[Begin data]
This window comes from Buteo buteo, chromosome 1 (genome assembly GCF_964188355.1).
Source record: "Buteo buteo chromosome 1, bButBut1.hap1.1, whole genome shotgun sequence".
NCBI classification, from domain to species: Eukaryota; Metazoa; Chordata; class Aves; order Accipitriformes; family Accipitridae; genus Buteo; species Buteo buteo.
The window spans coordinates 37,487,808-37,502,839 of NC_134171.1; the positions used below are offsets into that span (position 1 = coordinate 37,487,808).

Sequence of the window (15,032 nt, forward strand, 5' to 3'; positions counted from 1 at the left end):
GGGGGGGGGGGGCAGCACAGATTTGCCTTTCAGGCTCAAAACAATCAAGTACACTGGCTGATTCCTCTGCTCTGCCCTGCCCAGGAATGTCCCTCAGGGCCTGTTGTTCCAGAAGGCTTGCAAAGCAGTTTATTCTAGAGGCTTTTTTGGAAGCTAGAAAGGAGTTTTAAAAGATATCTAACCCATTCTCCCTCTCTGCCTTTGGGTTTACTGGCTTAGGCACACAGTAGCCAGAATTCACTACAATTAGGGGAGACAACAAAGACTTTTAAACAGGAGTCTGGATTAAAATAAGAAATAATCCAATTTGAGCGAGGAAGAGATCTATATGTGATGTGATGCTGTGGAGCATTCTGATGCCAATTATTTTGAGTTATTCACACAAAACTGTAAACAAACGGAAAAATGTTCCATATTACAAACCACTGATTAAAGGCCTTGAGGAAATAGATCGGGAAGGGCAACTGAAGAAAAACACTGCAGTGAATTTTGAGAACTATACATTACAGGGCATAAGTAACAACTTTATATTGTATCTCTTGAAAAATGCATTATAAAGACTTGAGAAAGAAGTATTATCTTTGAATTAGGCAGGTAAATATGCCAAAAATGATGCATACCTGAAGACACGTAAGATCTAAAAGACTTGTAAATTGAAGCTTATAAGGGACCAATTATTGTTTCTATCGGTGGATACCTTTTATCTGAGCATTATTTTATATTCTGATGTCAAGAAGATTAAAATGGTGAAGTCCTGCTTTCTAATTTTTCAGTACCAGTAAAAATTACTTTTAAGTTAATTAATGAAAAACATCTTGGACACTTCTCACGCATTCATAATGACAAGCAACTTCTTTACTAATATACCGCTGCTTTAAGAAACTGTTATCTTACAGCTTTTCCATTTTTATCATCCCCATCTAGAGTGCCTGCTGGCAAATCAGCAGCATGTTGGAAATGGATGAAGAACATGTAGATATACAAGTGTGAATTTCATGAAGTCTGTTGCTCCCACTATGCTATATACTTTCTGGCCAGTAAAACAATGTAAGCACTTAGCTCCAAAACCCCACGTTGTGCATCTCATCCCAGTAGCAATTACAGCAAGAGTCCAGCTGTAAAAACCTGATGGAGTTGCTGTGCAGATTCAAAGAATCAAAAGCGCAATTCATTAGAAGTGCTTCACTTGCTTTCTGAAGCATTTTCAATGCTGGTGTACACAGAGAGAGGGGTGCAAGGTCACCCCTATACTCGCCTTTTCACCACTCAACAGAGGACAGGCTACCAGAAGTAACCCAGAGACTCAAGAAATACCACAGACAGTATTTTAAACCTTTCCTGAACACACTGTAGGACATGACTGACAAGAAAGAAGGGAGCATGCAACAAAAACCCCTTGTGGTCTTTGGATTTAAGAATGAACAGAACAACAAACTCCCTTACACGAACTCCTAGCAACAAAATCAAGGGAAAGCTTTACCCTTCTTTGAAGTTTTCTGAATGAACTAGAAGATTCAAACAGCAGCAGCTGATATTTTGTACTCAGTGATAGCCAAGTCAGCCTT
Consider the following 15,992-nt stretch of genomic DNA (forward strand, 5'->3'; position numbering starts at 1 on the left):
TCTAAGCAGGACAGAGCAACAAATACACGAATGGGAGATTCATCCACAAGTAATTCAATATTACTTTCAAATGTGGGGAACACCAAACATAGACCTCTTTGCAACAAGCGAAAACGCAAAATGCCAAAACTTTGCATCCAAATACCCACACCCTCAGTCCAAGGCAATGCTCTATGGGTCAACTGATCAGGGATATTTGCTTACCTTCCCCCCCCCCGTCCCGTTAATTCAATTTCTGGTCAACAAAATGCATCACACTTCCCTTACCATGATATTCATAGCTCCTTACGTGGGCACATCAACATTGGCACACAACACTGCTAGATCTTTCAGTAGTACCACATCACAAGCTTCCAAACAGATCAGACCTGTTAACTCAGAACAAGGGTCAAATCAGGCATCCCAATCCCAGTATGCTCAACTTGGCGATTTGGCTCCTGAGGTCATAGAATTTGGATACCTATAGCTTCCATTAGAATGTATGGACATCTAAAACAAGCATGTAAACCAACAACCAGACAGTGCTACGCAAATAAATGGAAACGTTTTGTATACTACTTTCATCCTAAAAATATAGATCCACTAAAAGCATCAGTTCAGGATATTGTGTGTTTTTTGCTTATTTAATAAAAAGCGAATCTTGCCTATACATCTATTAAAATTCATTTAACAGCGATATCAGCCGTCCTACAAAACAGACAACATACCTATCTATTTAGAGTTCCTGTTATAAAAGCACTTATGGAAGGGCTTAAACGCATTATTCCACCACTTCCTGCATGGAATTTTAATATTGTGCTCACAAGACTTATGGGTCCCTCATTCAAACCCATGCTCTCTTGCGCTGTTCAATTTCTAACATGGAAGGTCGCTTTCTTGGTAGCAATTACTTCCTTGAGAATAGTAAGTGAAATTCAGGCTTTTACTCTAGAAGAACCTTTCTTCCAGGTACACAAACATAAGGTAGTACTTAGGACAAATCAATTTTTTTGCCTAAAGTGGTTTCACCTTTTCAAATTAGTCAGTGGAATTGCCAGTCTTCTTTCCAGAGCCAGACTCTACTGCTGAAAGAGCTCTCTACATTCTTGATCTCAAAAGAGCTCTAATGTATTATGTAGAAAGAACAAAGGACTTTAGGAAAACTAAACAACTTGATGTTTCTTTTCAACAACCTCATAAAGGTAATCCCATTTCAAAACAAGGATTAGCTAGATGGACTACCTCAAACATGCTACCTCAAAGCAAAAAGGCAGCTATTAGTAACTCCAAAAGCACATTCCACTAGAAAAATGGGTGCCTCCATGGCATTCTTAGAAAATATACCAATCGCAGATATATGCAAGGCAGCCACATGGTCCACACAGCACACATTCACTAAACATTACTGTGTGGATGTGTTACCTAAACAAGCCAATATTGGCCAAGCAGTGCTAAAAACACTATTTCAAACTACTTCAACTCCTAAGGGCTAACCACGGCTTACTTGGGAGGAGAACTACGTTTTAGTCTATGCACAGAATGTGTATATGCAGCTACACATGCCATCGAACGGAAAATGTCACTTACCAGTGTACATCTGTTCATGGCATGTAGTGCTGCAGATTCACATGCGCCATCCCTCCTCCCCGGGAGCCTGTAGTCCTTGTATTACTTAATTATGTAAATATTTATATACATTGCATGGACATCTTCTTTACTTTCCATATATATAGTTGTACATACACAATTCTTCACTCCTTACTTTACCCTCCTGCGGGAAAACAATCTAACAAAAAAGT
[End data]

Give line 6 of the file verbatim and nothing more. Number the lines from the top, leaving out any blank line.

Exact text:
GGGGGGGGGGGGCAGCACAGATTTGCCTTTCAGGCTCAAAACAATCAAGTACACTGGCTGATTCCTCTGCTCTGCCCTGCCCAGGAATGTCCCTCAGGGCCTGTTGTTCCAGAAGGCTTGCAAAGCAGTTTATTCTAGAGGCTTTTTTGGAAGCTAGAAAGGAGTTTTAAAAGATATCTAACCCATTCTCCCTCTCTGCCTTTGGGTTTACTGGCTTAGGCACACAGTAGCCAGAATTCACTACAATTAGGGGAGACAACAAAGACTTTTAAACAGGAGTCTGGATTAAAATAAGAAATAATCCAATTTGAGCGAGGAAGAGATCTATATGTGATGTGATGCTGTGGAGCATTCTGATGCCAATTATTTTGAGTTATTCACACAAAACTGTAAACAAACGGAAAAATGTTCCATATTACAAACCACTGATTAAAGGCCTTGAGGAAATAGATCGGGAAGGGCAACTGAAGAAAAACACTGCAGTGAATTTTGAGAACTATACATTACAGGGCATAAGTAACAACTTTATATTGTATCTCTTGAAAAATGCATTATAAAGACTTGAGAAAGAAGTATTATCTTTGAATTAGGCAGGTAAATATGCCAAAAATGATGCATACCTGAAGACACGTAAGATCTAAAAGACTTGTAAATTGAAGCTTATAAGGGACCAATTATTGTTTCTATCGGTGGATACCTTTTATCTGAGCATTATTTTATATTCTGATGTCAAGAAGATTAAAATGGTGAAGTCCTGCTTTCTAATTTTTCAGTACCAGTAAAAATTACTTTTAAGTTAATTAATGAAAAACATCTTGGACACTTCTCACGCATTCATAATGACAAGCAACTTCTTTACTAATATACCGCTGCTTTAAGAAACTGTTATCTTACAGCTTTTCCATTTTTATCATCCCCATCTAGAGTGCCTGCTGGCAAATCAGCAGCATGTTGGAAATGGATGAAGAACATGTAGATATACAAGTGTGAATTTCATGAAGTCTGTTGCTCCCACTATGCTATATACTTTCTGGCCAGTAAAACAATGTAAGCACTTAGCTCCAAAACCCCACGTTGTGCATCTCATCCCAGTAGCAATTACAGCAAGAGTCCAGCTGTAAAAACCTGATGGAGTTGCTGTGCAGATTCAAAGAATCAAAAGCGCAATTCATTAGAAGTGCTTCACTTGCTTTCTGAAGCATTTTCAATGCTGGTGTACACAGAGAGAGGGGTGCAAGGTCACCCCTATACTCGCCTTTTCACCACTCAACAGAGGACAGGCTACCAGAAGTAACCCAGAGACTCAAGAAATACCACAGACAGTATTTTAAACCTTTCCTGAACACACTGTAGGACATGACTGACAAGAAAGAAGGGAGCATGCAACAAAAACCCCTTGTGGTCTTTGGATTTAAGAATGAACAGAACAACAAACTCCCTTACACGAACTCCTAGCAACAAAATCAAGGGAAAGCTTTACCCTTCTTTGAAGTTTTCTGAATGAACTAGAAGATTCAAACAGCAGCAGCTGATATTTTGTACTCAGTGATAGCCAAGTCAGCCTT